“Song: To Celia” is a sixteen-line iambic poem written in four quatrains. The content of the poem divides after the second quatrain to form two octets representing two distinct scenes. The poem is the third of three songs addressed to Celia that are collected in The Forest. The other two, “Come my Celia” and “Kiss me, sweet,” first appeared in Ben Jonson’s play Volpone (1605).
“Song: To Celia” is Jonson’s reworking of five different passages of prose from the Greek sophist writer Philostratus (third century c.e.). The lyric exists in several manuscript versions; Jonson reworked it until he hit upon what is generally considered his finest lyric, indeed one of the finest lyrics of the English Renaissance. In the eighteenth century, an anonymous composer set the poem to music, and it became a popular song.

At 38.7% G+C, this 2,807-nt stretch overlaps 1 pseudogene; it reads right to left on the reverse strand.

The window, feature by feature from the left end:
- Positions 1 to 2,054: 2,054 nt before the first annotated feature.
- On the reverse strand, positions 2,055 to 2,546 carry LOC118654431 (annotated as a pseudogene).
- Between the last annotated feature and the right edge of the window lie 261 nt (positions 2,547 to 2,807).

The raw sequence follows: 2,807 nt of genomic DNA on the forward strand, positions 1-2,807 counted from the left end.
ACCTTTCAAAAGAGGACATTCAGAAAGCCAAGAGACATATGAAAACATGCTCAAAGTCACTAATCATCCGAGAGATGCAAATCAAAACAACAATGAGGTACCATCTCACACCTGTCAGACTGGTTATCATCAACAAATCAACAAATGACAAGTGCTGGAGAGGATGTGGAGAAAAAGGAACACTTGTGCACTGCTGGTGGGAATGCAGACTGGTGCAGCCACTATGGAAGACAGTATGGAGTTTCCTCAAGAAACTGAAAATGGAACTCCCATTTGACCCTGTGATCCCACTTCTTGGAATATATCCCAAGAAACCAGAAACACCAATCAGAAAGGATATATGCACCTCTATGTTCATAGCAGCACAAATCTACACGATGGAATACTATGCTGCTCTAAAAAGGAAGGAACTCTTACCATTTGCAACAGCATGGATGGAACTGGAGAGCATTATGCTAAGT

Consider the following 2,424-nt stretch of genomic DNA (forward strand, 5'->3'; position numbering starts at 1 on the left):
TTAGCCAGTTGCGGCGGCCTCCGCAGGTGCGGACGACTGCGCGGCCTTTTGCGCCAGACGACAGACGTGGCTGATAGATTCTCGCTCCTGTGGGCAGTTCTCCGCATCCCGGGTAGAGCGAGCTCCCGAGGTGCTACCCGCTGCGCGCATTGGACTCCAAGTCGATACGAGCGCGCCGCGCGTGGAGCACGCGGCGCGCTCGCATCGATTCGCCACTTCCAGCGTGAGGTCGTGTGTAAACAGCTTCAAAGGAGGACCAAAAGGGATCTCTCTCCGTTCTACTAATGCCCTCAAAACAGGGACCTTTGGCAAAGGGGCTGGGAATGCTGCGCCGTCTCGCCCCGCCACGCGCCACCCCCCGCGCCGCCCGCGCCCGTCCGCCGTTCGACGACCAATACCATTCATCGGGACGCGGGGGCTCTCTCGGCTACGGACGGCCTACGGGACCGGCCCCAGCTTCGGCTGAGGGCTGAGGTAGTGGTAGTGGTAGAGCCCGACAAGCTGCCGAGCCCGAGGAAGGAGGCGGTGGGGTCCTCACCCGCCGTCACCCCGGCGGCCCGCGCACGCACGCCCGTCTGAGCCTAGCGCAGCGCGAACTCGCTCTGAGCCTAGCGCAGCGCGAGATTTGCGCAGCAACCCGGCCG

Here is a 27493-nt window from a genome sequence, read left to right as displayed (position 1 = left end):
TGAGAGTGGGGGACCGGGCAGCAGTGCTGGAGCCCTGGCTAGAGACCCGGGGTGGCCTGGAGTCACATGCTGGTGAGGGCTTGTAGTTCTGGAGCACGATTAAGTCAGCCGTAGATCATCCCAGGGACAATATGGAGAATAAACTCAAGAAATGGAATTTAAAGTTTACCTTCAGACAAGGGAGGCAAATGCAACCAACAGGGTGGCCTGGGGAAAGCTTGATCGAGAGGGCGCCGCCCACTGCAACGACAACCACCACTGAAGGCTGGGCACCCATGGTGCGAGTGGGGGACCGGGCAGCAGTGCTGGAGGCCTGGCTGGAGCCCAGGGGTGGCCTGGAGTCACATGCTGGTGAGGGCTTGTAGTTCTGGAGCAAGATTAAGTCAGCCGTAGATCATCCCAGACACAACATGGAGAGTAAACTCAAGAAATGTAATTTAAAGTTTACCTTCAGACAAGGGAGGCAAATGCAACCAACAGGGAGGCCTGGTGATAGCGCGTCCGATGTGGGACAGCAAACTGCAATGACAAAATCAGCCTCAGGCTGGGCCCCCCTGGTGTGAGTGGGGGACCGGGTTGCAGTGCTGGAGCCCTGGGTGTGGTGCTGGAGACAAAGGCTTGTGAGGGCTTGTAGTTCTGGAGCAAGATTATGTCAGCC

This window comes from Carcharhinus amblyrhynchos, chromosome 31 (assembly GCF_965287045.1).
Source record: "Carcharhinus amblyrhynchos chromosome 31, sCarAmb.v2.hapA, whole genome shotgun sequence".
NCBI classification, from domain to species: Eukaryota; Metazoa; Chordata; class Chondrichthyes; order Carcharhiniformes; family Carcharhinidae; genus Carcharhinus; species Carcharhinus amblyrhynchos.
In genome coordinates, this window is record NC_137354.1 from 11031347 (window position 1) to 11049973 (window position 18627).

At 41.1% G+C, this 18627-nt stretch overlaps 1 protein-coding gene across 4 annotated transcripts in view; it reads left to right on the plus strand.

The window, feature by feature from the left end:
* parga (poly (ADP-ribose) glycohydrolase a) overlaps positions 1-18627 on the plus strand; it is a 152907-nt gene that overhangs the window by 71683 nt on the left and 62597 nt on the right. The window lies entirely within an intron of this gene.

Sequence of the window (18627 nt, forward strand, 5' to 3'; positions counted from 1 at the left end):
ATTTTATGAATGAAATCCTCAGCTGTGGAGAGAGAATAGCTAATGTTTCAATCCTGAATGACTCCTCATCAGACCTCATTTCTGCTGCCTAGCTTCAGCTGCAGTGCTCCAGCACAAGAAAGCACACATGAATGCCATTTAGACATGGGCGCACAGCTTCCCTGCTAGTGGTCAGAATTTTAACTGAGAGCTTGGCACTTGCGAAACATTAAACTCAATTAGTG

The first half of the poem is a witty series of variations on the lover’s pledge. Traditionally, a lover would toast his or her love and drink a glass of wine; here, the poet asks only for a pledge from Celia’s eyes—a loving look—that he promises to return in kind. Even better, if she will “leave a kiss but in the cup” (that is, pledge a kiss), he will forget about wine. The pleasures of Celia’s love are a more profound intoxication, a greater sensual delight, than alcohol.
The second quatrain starts more seriously. The poet claims his thirst is not...
(The entire section is 477 words.)